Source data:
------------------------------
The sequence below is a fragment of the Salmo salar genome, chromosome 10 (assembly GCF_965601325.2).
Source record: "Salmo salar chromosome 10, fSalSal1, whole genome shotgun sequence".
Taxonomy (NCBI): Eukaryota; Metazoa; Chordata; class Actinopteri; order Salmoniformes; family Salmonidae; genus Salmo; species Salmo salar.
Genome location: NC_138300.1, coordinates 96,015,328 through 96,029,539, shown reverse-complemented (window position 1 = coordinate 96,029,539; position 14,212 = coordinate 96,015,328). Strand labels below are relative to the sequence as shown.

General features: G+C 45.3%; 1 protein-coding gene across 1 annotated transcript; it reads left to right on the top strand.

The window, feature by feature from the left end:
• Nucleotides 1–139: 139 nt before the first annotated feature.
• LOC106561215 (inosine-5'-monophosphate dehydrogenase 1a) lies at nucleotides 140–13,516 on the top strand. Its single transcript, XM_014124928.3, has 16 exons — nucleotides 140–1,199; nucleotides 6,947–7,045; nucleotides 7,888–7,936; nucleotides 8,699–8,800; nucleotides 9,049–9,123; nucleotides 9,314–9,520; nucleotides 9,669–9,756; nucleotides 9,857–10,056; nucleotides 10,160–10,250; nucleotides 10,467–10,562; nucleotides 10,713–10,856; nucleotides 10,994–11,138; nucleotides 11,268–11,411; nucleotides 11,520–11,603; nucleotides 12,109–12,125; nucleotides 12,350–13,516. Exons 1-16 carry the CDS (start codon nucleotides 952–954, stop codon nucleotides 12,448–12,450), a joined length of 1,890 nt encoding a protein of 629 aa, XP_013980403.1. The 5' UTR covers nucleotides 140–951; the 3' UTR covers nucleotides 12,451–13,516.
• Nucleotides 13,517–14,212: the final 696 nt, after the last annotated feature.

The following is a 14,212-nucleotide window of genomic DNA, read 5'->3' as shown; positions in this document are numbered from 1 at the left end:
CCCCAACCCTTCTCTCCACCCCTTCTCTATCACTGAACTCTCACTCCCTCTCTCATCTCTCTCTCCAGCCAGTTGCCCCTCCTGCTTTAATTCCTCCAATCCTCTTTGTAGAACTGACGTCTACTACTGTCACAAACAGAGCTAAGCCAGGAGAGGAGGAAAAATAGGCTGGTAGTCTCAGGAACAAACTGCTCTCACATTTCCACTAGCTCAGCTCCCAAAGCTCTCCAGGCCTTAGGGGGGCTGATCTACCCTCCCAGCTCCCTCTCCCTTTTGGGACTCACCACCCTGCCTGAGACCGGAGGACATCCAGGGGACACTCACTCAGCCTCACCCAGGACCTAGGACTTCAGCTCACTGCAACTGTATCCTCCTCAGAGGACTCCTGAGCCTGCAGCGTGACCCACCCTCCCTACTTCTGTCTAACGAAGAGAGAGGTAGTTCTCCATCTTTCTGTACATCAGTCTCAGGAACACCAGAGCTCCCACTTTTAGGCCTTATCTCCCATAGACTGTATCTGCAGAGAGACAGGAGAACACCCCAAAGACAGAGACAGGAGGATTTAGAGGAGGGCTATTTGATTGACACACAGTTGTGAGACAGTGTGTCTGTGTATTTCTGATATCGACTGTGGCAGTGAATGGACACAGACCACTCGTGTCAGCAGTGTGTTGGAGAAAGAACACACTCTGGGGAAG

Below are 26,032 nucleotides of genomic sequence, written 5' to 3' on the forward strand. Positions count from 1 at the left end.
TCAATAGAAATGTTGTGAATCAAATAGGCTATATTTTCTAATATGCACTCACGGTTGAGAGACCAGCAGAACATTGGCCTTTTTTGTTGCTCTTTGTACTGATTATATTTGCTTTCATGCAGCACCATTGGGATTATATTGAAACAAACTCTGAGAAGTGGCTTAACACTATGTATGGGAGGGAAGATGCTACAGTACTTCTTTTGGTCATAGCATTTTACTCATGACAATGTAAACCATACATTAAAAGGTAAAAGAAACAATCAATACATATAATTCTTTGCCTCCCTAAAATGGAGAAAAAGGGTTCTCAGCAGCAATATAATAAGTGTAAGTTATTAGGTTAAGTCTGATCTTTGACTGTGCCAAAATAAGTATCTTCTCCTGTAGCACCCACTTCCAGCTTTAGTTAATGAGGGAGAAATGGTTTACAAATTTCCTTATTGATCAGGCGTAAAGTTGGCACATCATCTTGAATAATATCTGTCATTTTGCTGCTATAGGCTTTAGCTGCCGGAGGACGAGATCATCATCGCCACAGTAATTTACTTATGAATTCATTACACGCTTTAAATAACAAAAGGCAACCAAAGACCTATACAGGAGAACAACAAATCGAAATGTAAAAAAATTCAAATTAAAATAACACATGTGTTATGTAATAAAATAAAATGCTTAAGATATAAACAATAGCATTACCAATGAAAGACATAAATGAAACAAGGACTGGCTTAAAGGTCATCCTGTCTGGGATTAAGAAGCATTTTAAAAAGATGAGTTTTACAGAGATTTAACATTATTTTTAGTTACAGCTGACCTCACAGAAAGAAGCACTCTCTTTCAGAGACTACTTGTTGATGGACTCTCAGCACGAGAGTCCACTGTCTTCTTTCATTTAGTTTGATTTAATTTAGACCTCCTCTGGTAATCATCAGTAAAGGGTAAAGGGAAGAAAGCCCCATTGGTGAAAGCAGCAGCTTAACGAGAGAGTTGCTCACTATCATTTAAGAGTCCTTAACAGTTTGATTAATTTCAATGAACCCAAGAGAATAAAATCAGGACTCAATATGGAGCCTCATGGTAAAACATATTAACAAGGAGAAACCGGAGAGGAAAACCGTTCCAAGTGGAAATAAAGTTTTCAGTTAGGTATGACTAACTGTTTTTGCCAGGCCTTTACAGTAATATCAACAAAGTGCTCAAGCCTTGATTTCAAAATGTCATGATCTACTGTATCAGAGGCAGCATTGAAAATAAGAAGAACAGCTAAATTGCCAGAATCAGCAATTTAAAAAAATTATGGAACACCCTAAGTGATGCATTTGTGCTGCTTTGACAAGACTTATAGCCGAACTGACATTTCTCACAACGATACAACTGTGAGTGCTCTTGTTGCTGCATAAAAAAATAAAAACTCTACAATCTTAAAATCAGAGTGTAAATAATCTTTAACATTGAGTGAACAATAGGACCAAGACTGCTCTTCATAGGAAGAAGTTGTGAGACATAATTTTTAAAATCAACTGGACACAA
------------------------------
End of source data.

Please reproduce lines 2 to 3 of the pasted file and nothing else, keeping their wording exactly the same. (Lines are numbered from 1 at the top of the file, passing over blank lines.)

Source record: "Salmo salar chromosome 10, fSalSal1, whole genome shotgun sequence".
Taxonomy (NCBI): Eukaryota; Metazoa; Chordata; class Actinopteri; order Salmoniformes; family Salmonidae; genus Salmo; species Salmo salar.